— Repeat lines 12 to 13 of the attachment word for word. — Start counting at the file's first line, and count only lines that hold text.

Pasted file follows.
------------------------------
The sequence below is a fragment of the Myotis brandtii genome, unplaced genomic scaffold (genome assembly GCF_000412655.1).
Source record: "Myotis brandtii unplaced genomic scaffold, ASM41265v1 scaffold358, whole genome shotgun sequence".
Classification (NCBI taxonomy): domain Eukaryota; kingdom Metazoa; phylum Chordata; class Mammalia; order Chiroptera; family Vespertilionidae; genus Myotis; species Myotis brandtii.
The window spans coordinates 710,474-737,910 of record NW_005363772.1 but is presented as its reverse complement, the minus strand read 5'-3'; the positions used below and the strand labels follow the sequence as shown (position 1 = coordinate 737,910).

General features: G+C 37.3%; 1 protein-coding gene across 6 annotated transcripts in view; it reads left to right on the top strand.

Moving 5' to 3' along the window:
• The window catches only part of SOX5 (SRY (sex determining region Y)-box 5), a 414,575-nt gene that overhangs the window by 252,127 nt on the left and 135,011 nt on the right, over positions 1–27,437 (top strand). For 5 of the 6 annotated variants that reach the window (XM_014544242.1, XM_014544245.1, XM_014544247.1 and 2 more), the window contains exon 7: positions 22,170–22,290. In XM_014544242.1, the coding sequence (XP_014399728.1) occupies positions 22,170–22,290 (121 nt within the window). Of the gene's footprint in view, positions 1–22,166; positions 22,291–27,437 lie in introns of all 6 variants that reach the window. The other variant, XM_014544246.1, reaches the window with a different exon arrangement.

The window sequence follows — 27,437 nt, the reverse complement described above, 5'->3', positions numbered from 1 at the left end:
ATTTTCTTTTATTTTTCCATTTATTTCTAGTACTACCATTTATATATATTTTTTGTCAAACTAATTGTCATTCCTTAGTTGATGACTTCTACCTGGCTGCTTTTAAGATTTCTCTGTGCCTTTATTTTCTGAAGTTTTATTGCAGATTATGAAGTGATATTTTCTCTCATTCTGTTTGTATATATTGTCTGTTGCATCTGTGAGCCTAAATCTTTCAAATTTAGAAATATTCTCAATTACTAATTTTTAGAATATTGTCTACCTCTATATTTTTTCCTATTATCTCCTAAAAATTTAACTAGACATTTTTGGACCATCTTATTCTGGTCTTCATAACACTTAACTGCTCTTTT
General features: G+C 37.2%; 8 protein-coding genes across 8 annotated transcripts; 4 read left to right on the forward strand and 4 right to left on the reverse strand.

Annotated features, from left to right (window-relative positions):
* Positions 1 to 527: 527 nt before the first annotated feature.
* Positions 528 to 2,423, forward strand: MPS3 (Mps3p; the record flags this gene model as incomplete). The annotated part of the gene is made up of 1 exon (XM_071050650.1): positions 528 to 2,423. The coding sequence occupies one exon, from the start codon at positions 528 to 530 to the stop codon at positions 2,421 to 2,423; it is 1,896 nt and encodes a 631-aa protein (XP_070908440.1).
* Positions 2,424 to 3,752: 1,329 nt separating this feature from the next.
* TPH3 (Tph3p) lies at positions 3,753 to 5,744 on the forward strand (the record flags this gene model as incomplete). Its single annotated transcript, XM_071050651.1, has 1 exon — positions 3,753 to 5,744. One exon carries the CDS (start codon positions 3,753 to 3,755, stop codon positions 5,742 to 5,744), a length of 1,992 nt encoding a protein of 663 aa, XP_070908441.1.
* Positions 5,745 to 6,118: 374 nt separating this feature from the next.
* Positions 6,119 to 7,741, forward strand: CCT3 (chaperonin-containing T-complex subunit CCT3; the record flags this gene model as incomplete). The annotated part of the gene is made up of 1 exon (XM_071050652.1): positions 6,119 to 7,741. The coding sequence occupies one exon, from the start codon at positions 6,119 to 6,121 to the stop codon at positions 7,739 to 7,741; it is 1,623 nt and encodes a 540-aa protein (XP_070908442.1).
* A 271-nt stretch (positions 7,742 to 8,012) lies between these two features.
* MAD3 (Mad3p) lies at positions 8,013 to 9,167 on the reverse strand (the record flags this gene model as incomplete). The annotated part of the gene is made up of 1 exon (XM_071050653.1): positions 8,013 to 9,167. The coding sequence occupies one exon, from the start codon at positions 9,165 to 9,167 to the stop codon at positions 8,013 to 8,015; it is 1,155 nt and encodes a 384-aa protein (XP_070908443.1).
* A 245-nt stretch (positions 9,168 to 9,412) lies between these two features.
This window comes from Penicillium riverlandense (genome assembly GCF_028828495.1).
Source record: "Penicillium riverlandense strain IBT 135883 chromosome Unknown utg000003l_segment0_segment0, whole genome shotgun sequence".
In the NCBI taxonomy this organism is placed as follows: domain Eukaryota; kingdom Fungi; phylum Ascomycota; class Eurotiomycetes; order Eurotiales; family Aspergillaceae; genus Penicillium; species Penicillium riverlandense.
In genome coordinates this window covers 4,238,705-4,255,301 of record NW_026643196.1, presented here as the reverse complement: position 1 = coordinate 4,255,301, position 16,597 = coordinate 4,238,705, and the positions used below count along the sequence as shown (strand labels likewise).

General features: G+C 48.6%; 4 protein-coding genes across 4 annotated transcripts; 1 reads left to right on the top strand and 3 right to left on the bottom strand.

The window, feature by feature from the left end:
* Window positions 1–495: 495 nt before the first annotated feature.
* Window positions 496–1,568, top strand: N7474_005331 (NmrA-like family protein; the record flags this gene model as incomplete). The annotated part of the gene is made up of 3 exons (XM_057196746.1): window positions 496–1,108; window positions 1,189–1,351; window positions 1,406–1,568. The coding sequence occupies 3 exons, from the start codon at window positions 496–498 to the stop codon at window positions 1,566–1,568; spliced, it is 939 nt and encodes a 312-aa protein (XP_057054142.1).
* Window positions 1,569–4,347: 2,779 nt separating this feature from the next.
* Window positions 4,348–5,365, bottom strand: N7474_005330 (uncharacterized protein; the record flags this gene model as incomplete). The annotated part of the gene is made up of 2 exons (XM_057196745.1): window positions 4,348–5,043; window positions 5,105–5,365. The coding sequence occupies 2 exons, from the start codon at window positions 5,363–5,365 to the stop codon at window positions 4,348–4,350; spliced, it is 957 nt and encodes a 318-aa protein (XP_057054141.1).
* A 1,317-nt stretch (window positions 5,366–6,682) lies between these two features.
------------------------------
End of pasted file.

* Positions 1 to 527: 527 nt before the first annotated feature.
* Positions 528 to 2,423, forward strand: MPS3 (Mps3p; the record flags this gene model as incomplete). The annotated part of the gene is made up of 1 exon (XM_071050650.1): positions 528 to 2,423. The coding sequence occupies one exon, from the start codon at positions 528 to 530 to the stop codon at positions 2,421 to 2,423; it is 1,896 nt and encodes a 631-aa protein (XP_070908440.1).